In Response to Hamptonmilford, I also agree that watching Camp X-ray was difficult. Through my minimal knowledge of what goes on in Guantanamo Bay, I know that they treat the prisoners there poorly to say the least, however, I never imagined how those prisoners must feel knowing they are innocent. The most powerful moment of the movie so far is when he explains why he acts like a “difficult” prisoner. He says in following the rules that are put upon him, he acknowledges that those rules are okay to have been instituted in the first place. He has a point. The Americans have no right whatsoever to give rules to these prisoners who are innocent. The most amazing part of the movie is the resilience in resistance from the prisoners. They stand together in hunger strikes because they simply have nothing to lose. So far I like this movie, and am interested to see how it will end.

I really liked the movie Four Lions. I thought it was hilarious and it made people laugh at things that no one should laugh at but that was the best part. At first I didn’t know how I felt about it and didn’t know if I should laugh or not, but I realize now that it was all to show just how stupid the mentality of terrorists really is. The ending was pretty sad, just because I was hoping that the terrorists would realize what they were doing was wrong. But overall it was a good movie and it forces people to laugh at things that are serious.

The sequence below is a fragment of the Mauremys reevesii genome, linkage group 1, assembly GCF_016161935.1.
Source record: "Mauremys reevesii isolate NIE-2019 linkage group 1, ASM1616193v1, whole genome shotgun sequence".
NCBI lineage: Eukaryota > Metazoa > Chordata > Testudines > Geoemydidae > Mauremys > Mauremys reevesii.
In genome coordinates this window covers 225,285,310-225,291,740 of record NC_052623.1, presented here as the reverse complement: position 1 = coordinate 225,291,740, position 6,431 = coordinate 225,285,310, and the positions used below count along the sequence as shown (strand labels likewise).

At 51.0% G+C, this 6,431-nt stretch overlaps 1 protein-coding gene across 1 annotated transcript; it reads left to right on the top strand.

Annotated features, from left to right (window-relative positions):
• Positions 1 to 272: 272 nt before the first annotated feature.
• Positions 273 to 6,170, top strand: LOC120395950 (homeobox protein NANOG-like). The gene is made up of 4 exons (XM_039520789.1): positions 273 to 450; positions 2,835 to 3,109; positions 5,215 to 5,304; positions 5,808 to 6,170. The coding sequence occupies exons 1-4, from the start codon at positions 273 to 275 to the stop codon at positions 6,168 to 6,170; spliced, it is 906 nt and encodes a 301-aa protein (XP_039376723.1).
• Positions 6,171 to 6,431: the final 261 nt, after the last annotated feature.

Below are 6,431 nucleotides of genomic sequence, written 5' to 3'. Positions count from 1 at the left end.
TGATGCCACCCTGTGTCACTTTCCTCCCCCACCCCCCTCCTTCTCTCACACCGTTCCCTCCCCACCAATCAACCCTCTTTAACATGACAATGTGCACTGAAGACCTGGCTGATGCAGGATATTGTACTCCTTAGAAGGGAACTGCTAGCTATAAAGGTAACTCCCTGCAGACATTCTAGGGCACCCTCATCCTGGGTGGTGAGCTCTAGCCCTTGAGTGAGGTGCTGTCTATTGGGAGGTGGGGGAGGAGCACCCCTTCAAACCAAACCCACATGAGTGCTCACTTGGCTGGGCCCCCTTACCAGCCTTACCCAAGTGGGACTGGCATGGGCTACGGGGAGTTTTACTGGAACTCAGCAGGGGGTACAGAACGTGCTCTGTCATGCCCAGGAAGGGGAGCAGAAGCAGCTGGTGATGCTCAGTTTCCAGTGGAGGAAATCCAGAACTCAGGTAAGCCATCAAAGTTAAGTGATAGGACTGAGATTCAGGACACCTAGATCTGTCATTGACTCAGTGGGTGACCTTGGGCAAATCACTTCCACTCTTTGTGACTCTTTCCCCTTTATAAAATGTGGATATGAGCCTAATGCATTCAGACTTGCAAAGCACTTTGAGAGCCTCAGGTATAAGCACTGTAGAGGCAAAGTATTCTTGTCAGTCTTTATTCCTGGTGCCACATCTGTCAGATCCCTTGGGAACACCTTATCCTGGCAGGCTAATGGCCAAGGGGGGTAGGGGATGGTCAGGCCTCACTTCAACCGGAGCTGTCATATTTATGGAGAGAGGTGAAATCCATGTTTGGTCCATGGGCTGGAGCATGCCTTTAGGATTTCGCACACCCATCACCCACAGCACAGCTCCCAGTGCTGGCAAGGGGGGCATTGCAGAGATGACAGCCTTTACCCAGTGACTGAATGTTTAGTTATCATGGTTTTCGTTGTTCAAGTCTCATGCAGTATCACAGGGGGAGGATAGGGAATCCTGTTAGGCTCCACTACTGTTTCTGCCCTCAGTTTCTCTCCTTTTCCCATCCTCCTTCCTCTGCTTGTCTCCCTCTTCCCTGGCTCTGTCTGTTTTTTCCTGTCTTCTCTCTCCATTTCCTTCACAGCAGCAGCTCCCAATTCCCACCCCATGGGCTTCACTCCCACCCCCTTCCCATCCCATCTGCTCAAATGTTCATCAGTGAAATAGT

In response @reginaphalange104, I also had a tough time with focusing when we were focusing on each sense. My mind would wander onto random things at first but eventually I got the hang of it and would keep focus. I liked that we did that exercise because it really teaches that the smallest things actually make a big difference. Each sense is so important and I feel like I don’t use them to the best ability that I can. After doing that in class I’m going to try to be better at paying more attention to each sense.

This week we learned about the difference between Sunni and Shia. Although I know more or less the differences between the two, I also realize that I am pretty oblivious to much of it. I wrote a paper on a shia muslim and just listening to her taught me a lot about the different shia culture. I say culture because most of the differences between shia and sunni muslims is primarily cultural differences. In the end, both sects are of the same religion and it is just cultural differences that set them apart.

In response to @pizzaluvr5, I agree. I thought the movie was pretty hilarious, but I also was so mad at times. I thought it was funny in that it made fun of terrorists to show that it isn’t in fact the religion that makes these people do the things that they do, but it is their own stupidity and irrational thinking. Even the main guy is faltering when he tries to explain it to his son in terms of Lion King. He realizes that his kid is right, but is brainwashed by himself and his weird rationality into something completely different. The movie also made me mad, however, because they would take the religion and completely alter it into words that justify what they’re doing. Like at one point they were all in the car listening to the Quran on the way to blow something up and that just made me so angry.